Tell No Tales: Pirates of the Southern Seas, by Sam Maggs/Illustrated by Kendra Wells, (Feb. 2021, Amulet), $21.99, ISBN: 9781419739668

Ages 10-14

Another middle school-geared book, Tell No Tales is a fictionalized account of pirate Anne Bonny, pirate Mary Read, and their female and non-binary pirate crew. They have a growing reputation, but a privateer is on their heels: Woodes Rogers, a failed pirate turned pirate hunter for the Crown, has sworn to wipe the stain of piracy from the seas. There are strong positive female and non-binary characters, based on characters from history, but the overall story falters, leaving readers to look for the thread in between the individual stories of Bonny’s crew, all of which are fascinating. The artwork is colorful, manga-inspired, and will grab viewers. Back matter includes a word on the real-life exploits of Anne Bonny and Mary Read, notes, and a bibliography.

Publishers Weekly has an interview with Sam Magga and Kendra Wells. 

Fantastic Tales of Nothing, by Alejandra Green & Fanny Rodriguez, (Nov. 2020, Katherine Tegen Books), $12.99, ISBN: 9780062839473

Ages 8-13

One of the most beautifully illustrated graphic novels I’ve ever seen, Fantastic Tales of Nothing is one of heck an epic fantasy for middle graders and tweens, and early teens. Nathan is a human living what he considers a pretty ordinary life until that fateful day when he wakes up in the middle of nowhere and meets a being named Haven and a race of shape shifters called the Volken. As the unlikely group find themselves on a quest, Nathan also learns that he isn’t that ordinary – he has mysterious power in side of him, and the fate of Nothing lies in his hands. Vivid color, breathtaking fantasy spreads, and solidly constructed worldbuilding lays the foundation for what could be a groundbreaking new fantasy series for middle graders, with nonbinary and Latinx representation to boot. Where are the starred reviews for this book?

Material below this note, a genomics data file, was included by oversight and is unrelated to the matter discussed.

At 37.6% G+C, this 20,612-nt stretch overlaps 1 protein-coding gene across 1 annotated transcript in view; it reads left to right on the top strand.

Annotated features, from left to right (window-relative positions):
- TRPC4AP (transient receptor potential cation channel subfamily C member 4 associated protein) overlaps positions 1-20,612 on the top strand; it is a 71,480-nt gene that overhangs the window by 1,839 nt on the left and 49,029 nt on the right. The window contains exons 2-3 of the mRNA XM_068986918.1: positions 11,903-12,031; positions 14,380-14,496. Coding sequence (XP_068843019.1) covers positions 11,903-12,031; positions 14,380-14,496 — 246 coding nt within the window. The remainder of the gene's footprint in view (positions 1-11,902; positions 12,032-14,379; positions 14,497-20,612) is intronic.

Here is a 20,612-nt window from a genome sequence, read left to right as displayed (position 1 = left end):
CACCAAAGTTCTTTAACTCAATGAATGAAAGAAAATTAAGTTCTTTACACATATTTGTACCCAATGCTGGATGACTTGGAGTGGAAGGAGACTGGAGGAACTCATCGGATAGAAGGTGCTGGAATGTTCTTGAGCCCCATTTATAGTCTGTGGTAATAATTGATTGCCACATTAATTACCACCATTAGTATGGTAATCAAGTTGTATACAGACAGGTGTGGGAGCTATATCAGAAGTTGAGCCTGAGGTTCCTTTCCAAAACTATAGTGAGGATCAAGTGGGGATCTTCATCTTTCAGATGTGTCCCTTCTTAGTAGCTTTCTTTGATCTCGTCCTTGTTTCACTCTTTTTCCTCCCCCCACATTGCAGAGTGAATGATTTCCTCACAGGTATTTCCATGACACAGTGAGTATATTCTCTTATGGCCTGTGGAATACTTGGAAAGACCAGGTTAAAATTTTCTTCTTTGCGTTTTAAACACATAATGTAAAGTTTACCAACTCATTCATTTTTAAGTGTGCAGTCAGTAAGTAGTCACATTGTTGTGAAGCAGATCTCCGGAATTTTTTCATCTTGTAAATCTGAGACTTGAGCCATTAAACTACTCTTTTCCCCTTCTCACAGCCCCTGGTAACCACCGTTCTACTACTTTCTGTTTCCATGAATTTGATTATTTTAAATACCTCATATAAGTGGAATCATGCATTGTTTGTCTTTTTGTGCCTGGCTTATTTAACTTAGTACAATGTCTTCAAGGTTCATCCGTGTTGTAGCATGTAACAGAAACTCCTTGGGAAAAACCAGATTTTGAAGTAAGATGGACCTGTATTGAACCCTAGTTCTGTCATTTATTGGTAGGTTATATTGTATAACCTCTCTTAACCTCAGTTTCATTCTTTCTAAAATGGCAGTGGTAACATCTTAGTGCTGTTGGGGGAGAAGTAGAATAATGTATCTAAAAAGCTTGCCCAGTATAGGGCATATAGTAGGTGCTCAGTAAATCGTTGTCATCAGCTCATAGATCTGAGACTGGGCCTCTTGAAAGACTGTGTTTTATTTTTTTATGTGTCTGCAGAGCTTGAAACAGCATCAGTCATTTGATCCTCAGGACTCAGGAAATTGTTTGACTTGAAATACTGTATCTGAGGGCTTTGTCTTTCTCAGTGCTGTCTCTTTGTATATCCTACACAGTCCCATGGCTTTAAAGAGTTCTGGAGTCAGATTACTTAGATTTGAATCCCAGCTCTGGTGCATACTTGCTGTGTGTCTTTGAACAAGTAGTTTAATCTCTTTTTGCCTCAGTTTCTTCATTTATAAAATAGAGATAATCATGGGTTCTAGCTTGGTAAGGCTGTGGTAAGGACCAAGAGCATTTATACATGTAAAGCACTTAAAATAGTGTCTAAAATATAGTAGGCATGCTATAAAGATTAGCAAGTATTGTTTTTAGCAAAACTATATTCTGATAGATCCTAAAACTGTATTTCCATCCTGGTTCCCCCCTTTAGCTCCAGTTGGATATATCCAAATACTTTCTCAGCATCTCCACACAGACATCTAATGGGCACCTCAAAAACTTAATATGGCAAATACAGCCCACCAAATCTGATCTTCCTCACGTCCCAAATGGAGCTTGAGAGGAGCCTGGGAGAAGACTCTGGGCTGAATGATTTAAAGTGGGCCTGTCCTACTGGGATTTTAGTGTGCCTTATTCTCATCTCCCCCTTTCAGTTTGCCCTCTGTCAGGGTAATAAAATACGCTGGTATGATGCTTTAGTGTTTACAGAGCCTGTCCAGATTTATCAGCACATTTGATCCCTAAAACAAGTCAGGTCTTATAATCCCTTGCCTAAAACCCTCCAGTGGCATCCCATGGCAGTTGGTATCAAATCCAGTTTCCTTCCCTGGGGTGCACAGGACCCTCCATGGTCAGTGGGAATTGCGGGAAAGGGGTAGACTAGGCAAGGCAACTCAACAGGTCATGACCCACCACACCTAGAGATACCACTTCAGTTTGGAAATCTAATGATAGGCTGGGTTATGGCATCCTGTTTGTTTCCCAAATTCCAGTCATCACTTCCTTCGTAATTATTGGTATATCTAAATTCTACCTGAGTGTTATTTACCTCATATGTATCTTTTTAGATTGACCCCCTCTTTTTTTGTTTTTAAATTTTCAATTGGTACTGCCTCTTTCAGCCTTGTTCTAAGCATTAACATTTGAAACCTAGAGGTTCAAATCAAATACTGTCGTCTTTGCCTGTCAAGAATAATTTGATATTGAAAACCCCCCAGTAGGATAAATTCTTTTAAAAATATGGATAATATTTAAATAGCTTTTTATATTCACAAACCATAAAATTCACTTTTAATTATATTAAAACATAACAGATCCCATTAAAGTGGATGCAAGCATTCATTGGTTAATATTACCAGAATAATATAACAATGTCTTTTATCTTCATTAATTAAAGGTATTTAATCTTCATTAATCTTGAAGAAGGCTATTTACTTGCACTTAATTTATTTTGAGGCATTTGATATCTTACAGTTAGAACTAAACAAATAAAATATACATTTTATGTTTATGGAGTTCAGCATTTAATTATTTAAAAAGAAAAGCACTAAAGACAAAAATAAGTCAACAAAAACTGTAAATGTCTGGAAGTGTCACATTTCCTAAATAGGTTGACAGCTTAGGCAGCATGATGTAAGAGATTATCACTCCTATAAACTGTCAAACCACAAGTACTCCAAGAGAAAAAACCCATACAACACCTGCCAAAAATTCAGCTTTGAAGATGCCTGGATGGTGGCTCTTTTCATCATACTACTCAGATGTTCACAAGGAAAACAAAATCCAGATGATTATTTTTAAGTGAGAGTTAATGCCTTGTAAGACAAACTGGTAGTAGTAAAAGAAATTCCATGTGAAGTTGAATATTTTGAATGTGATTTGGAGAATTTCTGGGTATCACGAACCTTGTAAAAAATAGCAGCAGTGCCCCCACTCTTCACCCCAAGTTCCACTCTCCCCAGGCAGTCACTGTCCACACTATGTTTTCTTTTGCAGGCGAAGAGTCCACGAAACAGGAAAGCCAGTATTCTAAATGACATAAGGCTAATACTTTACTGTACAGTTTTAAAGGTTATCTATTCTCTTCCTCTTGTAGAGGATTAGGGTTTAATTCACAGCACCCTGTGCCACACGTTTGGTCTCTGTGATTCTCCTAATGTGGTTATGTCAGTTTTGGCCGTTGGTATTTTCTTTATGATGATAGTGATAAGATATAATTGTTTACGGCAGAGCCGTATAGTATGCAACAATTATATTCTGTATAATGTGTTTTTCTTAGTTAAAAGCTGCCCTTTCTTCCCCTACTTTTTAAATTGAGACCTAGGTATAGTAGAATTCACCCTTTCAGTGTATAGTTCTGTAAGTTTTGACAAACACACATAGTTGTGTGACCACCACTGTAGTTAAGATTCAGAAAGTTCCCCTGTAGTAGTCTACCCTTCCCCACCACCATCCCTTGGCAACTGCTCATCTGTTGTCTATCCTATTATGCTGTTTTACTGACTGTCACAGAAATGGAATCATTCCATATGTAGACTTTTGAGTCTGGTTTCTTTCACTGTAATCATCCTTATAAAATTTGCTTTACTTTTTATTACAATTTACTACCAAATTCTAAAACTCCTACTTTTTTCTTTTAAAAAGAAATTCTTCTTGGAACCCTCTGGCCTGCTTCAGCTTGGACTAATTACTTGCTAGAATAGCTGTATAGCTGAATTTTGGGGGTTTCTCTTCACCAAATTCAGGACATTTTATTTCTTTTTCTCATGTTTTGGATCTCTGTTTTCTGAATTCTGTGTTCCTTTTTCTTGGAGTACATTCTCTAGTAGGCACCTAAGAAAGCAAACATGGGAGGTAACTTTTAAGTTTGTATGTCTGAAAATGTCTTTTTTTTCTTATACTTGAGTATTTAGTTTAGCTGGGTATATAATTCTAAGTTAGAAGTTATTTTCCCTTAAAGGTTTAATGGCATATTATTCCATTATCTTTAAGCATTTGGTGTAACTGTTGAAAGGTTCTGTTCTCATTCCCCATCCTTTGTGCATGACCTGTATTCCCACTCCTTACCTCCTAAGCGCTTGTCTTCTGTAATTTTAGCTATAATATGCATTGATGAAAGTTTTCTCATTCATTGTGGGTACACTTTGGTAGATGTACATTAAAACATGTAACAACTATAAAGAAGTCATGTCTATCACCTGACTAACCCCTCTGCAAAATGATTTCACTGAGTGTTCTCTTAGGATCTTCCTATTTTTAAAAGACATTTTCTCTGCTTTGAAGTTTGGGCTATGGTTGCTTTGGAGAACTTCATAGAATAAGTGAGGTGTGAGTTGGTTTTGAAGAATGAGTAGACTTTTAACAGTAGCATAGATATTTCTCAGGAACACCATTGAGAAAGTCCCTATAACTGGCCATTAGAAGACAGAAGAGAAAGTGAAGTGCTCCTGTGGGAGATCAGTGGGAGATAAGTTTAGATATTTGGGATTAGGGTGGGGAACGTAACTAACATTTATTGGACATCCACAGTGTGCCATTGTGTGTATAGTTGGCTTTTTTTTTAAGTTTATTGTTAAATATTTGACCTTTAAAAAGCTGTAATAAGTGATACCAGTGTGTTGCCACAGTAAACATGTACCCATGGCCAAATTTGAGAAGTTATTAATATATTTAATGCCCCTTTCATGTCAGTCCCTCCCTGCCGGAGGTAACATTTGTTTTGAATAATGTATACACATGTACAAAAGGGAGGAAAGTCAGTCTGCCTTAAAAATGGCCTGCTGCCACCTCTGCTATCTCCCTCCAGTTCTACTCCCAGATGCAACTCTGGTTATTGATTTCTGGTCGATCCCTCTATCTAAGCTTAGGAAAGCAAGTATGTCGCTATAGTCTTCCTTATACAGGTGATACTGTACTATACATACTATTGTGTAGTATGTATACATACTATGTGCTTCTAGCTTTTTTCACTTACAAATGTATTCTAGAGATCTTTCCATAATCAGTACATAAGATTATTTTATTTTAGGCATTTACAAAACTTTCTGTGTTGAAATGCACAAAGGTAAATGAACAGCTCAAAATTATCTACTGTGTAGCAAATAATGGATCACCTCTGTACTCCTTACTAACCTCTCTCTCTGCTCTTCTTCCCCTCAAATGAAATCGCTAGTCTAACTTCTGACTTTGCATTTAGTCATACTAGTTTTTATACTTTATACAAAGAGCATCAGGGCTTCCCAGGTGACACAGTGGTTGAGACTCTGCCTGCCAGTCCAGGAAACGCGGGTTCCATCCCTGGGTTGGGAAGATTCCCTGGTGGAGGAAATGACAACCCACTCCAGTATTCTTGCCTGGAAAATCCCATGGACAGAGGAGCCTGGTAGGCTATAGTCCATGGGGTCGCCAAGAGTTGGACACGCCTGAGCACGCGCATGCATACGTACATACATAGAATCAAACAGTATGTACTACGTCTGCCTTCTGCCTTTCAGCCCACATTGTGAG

Tales of Nothing received IndieNext Honors. The website has more information about the characters, authors, and upcoming projects.

 

Poems to See By: A Comic Artist Interprets Great Poetry, by Julian Peters, (March 2020, Plough Publishing House), $24, ISBN: 9780874863185

Ages 12+

Illustrator Julian Peters has taken 24 poems by some of the most recognizable names in the art form, and brought them to life using different art forms, from manga to watercolor to stark expressionist black and white.  Organized into six areas of introspection: Seeing Yourself; Seeing Others; Seeing Art; Seeing Nature; Seeing Time, and Seeing Death, Peters illustrates such master works as “Caged Bird” by Maya Angelou, “Annabel Lee”, by Edgar Allan Poe, and “Juke Box Love Song” by Langston Hughes. It’s a great way to invite middle school, high school, and college students to deep dive into some of the greatest works of poetry.

Marvin: Based on The Way I Was, by Marvin Hamlisch with Gerald Gardner/Adapted and Illustrated by Ian David Marsden, (Feb. 2020, Schiffer Kids), $12.99, ISBN: 9780764359040

Ages 9-13

This graphic adaptation of PEGOT (Pulitzer, Emmy, Grammy, Oscar, Tony) winner Marvin Hamlisch’s biography is one I did not see coming! The legendary musician, composer, and conductor discusses his family’s flight from Hitler’s Austria and settling in America, Hamlisch’s admittance to Julliard at the age of 6, and the intense anxiety that plagued him before every performance. He tells readers about attending high school with Christopher Walken and Liza Minelli, and playing the piano for Judy Garland as a teen; about composing pop radio hits and learning to compose music for a motion picture as he went along. By the time he was 30, he’d won his first major award. Hamlisch’s voice is funny, warm, and conversational throughot, and Marsden’s realistic art has touching moments, particularly between Hamlisch and his father. A great read for theatre and music fans – this one is going to be my not-so-secret weapon.

Posted in Fiction, Middle Grade, Realistic Fiction, Tween Reads

Heels, Faces, Works and Life: Bump by Matt Wallace

Bump, by Matt Wallace, (Jan. 2021, Katherine Tegen Books), $16.99, ISBN: 9780063007987

Ages 8-12